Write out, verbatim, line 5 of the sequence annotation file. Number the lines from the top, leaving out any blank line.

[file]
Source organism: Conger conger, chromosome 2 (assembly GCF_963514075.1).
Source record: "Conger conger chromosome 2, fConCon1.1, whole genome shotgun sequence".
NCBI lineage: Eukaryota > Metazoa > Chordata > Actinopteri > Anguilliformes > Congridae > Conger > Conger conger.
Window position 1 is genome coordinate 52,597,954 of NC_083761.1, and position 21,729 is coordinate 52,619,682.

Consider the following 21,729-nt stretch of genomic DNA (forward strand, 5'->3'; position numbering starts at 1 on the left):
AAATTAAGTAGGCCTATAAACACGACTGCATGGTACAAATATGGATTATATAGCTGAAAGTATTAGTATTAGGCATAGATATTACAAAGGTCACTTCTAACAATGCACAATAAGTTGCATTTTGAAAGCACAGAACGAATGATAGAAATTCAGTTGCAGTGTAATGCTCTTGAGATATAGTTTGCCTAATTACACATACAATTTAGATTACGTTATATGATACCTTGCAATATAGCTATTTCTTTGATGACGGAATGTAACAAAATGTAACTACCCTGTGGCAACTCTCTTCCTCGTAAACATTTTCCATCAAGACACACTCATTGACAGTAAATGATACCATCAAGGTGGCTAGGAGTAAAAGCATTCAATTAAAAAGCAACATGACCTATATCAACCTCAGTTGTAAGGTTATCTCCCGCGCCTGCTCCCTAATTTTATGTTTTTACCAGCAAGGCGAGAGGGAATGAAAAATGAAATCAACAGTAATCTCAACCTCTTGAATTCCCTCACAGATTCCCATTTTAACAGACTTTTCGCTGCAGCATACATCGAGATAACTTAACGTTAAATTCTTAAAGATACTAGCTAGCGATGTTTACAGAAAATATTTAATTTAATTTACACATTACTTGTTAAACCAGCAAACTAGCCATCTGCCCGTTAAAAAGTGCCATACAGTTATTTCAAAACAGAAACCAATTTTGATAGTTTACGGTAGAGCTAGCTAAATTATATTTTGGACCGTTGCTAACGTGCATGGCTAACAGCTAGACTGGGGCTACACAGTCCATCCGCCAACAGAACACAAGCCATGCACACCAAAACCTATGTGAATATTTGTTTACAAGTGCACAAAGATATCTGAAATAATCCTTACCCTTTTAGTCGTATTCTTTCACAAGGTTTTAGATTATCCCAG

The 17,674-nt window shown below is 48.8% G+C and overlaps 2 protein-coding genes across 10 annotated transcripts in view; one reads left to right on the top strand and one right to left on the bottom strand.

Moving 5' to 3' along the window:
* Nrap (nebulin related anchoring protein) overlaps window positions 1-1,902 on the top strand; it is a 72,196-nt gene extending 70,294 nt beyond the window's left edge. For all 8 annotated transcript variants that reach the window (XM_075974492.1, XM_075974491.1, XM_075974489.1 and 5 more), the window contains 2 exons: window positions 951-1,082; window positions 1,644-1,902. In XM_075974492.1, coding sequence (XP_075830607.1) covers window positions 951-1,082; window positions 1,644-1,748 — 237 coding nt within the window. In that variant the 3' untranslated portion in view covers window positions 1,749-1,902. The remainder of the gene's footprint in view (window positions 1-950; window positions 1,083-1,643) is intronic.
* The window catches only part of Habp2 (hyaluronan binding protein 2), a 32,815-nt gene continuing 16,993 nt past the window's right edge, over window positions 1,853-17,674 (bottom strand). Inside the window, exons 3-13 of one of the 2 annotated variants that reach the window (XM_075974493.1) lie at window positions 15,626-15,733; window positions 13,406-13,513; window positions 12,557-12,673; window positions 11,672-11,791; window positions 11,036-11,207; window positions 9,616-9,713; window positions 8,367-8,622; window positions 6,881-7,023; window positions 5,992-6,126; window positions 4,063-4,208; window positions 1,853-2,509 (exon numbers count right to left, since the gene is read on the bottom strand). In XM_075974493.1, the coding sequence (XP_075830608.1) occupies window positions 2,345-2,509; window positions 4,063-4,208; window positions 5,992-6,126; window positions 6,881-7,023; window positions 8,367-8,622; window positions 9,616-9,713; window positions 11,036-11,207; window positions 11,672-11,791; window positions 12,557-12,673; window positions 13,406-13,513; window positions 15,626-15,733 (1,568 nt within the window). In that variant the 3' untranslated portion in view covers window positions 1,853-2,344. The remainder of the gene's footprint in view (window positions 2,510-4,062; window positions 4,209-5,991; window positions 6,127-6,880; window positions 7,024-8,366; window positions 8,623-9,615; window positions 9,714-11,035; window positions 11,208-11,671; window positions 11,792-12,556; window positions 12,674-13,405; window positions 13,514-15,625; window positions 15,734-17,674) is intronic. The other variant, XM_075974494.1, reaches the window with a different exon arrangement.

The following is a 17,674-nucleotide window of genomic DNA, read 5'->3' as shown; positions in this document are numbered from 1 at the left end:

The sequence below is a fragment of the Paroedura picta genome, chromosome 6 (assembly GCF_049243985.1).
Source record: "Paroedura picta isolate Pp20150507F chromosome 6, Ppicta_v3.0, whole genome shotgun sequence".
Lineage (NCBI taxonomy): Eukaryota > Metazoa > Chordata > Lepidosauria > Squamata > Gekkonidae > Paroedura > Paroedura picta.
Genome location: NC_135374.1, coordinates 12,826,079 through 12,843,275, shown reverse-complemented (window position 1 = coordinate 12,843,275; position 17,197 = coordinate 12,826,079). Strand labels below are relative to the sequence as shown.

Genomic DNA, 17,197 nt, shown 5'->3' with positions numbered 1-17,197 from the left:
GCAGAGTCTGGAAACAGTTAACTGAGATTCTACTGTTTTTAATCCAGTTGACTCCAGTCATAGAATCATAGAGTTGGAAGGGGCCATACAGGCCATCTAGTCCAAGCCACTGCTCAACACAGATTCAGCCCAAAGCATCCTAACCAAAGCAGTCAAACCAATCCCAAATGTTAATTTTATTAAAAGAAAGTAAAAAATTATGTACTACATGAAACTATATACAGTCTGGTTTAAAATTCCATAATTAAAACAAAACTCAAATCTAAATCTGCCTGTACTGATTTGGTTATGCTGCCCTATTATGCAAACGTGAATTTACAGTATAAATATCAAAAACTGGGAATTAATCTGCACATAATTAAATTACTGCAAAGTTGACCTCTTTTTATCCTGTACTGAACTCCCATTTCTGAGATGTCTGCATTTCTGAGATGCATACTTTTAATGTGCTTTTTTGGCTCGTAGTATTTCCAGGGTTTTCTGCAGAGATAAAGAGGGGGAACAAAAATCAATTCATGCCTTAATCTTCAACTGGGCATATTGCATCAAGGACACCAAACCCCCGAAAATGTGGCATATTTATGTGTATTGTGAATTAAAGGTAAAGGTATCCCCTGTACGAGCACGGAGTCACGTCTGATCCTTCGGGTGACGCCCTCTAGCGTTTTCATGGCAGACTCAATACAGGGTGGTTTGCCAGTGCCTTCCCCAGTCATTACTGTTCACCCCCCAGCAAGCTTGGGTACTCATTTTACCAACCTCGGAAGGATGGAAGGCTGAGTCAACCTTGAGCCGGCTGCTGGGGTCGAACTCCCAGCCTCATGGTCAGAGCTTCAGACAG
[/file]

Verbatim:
Consider the following 21,729-nt stretch of genomic DNA (forward strand, 5'->3'; position numbering starts at 1 on the left):